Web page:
So, President Mandela had a deep admiration for America and a strong belief in the power of alliances. He also recognized the strength that diversity brings. When we formed the Scorpions, he insisted on recruiting 100 bright young black graduates, half of whom would be trained by the FBI at Quantico and the other half at Scotland Yard. They were the first foreigners to complete a full FBI training course.

President Mandela understood that these young recruits lacked practical experience in handling tough cases. To address this, he instructed me to find detectives from the old order who had aligned themselves with democracy and believed in the New South Africa. We brought them into the unit to provide training and mentorship to the young graduates, especially when it came to challenging cases. And we successfully accomplished this task.

This brings me to the second lesson in leadership that I want to share: President Mandela believed in the power of reconciliation, even when it seemed difficult or out of reach. He understood that embracing reconciliation could unlock new possibilities.

The third lesson is something that truly defined him as a person. President Mandela often emphasized the importance of cherishing democracy, not just protecting or defending it. He deeply valued democracy and had learned its worth through personal suffering and hardship.

He instilled this value in the Scorpions, making it clear that the unit must be beloved by the people. He wanted the people to feel that the unit was on their side, looking out for the weak, vulnerable, and poor. At the same time, he wanted the unit to strike fear into the hearts of the wrongdoers.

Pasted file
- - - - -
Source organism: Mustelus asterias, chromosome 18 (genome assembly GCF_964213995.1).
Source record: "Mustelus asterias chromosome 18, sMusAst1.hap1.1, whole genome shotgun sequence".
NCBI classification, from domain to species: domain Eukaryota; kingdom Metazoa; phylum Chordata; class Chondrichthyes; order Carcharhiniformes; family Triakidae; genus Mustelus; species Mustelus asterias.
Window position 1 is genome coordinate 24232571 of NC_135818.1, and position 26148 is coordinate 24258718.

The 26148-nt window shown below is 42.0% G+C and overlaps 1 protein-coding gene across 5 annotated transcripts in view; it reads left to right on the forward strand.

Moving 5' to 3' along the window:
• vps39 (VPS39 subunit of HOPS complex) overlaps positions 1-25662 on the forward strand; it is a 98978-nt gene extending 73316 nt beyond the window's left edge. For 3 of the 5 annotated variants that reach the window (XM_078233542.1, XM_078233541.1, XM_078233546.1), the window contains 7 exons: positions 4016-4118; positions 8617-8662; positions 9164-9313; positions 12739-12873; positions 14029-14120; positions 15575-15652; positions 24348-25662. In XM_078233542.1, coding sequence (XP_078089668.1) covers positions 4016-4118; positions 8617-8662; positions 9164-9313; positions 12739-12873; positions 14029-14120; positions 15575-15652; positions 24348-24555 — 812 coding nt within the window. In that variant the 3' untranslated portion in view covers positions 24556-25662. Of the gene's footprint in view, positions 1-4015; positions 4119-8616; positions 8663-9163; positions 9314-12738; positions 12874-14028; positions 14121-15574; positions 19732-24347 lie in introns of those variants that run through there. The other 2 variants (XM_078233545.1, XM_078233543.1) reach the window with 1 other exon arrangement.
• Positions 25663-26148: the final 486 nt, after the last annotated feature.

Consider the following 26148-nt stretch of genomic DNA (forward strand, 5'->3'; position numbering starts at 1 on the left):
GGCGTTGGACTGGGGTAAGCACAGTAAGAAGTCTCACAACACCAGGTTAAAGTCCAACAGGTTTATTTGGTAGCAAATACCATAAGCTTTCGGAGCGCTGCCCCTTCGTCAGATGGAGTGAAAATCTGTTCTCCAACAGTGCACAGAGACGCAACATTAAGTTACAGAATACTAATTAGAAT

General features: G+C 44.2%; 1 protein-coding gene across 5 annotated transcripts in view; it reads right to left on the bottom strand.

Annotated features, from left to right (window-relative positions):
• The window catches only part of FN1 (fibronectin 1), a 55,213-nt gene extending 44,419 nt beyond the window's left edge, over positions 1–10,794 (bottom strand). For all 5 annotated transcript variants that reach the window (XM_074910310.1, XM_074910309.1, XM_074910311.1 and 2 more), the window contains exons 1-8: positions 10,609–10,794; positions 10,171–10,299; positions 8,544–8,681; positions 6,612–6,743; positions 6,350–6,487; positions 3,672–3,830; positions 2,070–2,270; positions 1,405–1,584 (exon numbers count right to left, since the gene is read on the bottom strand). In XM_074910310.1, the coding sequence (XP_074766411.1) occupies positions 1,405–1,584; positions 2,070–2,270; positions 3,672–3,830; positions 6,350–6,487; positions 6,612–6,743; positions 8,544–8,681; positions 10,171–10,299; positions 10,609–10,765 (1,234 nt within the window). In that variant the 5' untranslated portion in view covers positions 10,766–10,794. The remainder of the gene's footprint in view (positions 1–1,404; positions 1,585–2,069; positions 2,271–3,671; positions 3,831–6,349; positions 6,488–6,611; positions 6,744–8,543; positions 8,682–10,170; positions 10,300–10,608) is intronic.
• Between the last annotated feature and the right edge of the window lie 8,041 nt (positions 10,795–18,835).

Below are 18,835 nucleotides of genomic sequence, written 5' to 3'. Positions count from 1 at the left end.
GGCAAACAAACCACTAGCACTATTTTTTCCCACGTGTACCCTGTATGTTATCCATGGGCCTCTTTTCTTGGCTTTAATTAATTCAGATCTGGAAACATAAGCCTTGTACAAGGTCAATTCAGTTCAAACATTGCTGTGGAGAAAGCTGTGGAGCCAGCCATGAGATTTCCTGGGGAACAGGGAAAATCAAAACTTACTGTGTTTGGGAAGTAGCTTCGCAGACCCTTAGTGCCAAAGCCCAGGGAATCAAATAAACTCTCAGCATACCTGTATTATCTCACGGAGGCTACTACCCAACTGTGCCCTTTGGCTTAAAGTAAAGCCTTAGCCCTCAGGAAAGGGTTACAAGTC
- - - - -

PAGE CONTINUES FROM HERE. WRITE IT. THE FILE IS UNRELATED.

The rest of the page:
Lastly, I want to highlight President Mandela’s message of optimism and resilience. During a particularly challenging time, when we felt defeated by some very bad individuals, he reminded me of his own experiences. In prison, he had twice read in the newspapers that he was dead, and yet he persevered and became the president. He told me that we must be optimists, unwavering in our belief, and that no blade is sharp enough to cut through the soul of a sinner who continues to believe, try, struggle, and rise again.

This, I believe, is the essence of the Nelson Mandela Freedom Plaza. Thank you.



Lise Grande, President, United States Institute of Peace 

Senator Reverend Raphael Warnock

Ambassador George Moose, Former Chair, Board of Directors United States Institute of Peace

Ambassador Reuben E. Brigety II, United States Ambassador to South Africa

Chargé d’Affaires Ntshinga, Embassy of the Republic of South Africa here in Washington

Members of the Diplomatic Corps

Distinguished Guests

Read Ambassador Brigety’s full remarks here.

“I would also like to acknowledge Andre Pienaar for his sustained commitment to the United States Institute of Peace and to preserving the legacy of Nelson Rolihlahla Mandela, or Madiba.  Andre’s contributions to the Institute’s endowment in honor of Madiba and his service on the Institute’s International Advisory Council have helped foster partnerships that support peace and good governance on the Continent.  As someone who has committed much of my professional life towards those same ends, I want to thank you personally.” United States Ambassador to South Africa, Reuben Brigety.